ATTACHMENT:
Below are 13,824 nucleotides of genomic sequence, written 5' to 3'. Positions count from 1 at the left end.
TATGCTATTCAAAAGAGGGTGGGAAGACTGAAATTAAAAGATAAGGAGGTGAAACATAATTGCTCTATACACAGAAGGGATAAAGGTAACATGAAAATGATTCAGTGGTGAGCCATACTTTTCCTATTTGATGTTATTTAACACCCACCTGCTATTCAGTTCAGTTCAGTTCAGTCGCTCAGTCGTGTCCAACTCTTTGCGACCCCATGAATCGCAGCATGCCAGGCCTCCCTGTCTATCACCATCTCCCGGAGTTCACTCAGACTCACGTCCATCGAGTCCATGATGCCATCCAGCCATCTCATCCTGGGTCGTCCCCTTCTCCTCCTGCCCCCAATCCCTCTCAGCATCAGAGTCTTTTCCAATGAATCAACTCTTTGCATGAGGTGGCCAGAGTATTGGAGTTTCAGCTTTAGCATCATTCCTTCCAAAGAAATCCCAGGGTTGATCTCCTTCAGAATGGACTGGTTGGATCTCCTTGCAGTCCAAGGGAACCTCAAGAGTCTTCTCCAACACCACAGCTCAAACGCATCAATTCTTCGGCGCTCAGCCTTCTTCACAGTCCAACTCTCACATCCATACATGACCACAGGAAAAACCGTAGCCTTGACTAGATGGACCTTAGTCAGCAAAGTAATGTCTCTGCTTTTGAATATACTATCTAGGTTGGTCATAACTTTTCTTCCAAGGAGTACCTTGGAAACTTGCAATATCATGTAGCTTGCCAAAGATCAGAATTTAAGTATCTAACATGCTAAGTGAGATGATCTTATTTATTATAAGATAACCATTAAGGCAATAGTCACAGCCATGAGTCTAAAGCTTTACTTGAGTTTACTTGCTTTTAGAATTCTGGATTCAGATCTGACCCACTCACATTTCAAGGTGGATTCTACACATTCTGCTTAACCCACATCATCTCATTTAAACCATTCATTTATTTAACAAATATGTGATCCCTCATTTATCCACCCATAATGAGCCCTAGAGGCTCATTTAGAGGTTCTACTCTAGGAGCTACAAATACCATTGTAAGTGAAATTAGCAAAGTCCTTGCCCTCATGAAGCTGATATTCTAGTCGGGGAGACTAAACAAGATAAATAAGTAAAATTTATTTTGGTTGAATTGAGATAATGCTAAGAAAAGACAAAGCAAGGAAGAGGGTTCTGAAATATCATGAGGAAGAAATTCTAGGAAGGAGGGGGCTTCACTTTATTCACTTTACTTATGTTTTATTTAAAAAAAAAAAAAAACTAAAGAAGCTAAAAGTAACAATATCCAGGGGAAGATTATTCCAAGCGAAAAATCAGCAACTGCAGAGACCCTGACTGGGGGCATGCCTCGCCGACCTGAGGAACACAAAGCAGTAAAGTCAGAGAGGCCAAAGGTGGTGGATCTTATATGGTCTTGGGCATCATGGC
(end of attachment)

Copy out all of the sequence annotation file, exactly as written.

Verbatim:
Below are 13,824 nucleotides of genomic sequence, written 5' to 3'. Positions count from 1 at the left end.
TATGCTATTCAAAAGAGGGTGGGAAGACTGAAATTAAAAGATAAGGAGGTGAAACATAATTGCTCTATACACAGAAGGGATAAAGGTAACATGAAAATGATTCAGTGGTGAGCCATACTTTTCCTATTTGATGTTATTTAACACCCACCTGCTATTCAGTTCAGTTCAGTTCAGTCGCTCAGTCGTGTCCAACTCTTTGCGACCCCATGAATCGCAGCATGCCAGGCCTCCCTGTCTATCACCATCTCCCGGAGTTCACTCAGACTCACGTCCATCGAGTCCATGATGCCATCCAGCCATCTCATCCTGGGTCGTCCCCTTCTCCTCCTGCCCCCAATCCCTCTCAGCATCAGAGTCTTTTCCAATGAATCAACTCTTTGCATGAGGTGGCCAGAGTATTGGAGTTTCAGCTTTAGCATCATTCCTTCCAAAGAAATCCCAGGGTTGATCTCCTTCAGAATGGACTGGTTGGATCTCCTTGCAGTCCAAGGGAACCTCAAGAGTCTTCTCCAACACCACAGCTCAAACGCATCAATTCTTCGGCGCTCAGCCTTCTTCACAGTCCAACTCTCACATCCATACATGACCACAGGAAAAACCGTAGCCTTGACTAGATGGACCTTAGTCAGCAAAGTAATGTCTCTGCTTTTGAATATACTATCTAGGTTGGTCATAACTTTTCTTCCAAGGAGTACCTTGGAAACTTGCAATATCATGTAGCTTGCCAAAGATCAGAATTTAAGTATCTAACATGCTAAGTGAGATGATCTTATTTATTATAAGATAACCATTAAGGCAATAGTCACAGCCATGAGTCTAAAGCTTTACTTGAGTTTACTTGCTTTTAGAATTCTGGATTCAGATCTGACCCACTCACATTTCAAGGTGGATTCTACACATTCTGCTTAACCCACATCATCTCATTTAAACCATTCATTTATTTAACAAATATGTGATCCCTCATTTATCCACCCATAATGAGCCCTAGAGGCTCATTTAGAGGTTCTACTCTAGGAGCTACAAATACCATTGTAAGTGAAATTAGCAAAGTCCTTGCCCTCATGAAGCTGATATTCTAGTCGGGGAGACTAAACAAGATAAATAAGTAAAATTTATTTTGGTTGAATTGAGATAATGCTAAGAAAAGACAAAGCAAGGAAGAGGGTTCTGAAATATCATGAGGAAGAAATTCTAGGAAGGAGGGGGCTTCACTTTATTCACTTTACTTATGTTTTATTTAAAAAAAAAAAAAAACTAAAGAAGCTAAAAGTAACAATATCCAGGGGAAGATTATTCCAAGCGAAAAATCAGCAACTGCAGAGACCCTGACTGGGGGCATGCCTCGCCGACCTGAGGAACACAAAGCAGTAAAGTCAGAGAGGCCAAAGGTGGTGGATCTTATATGGTCTTGGGCATCATGGC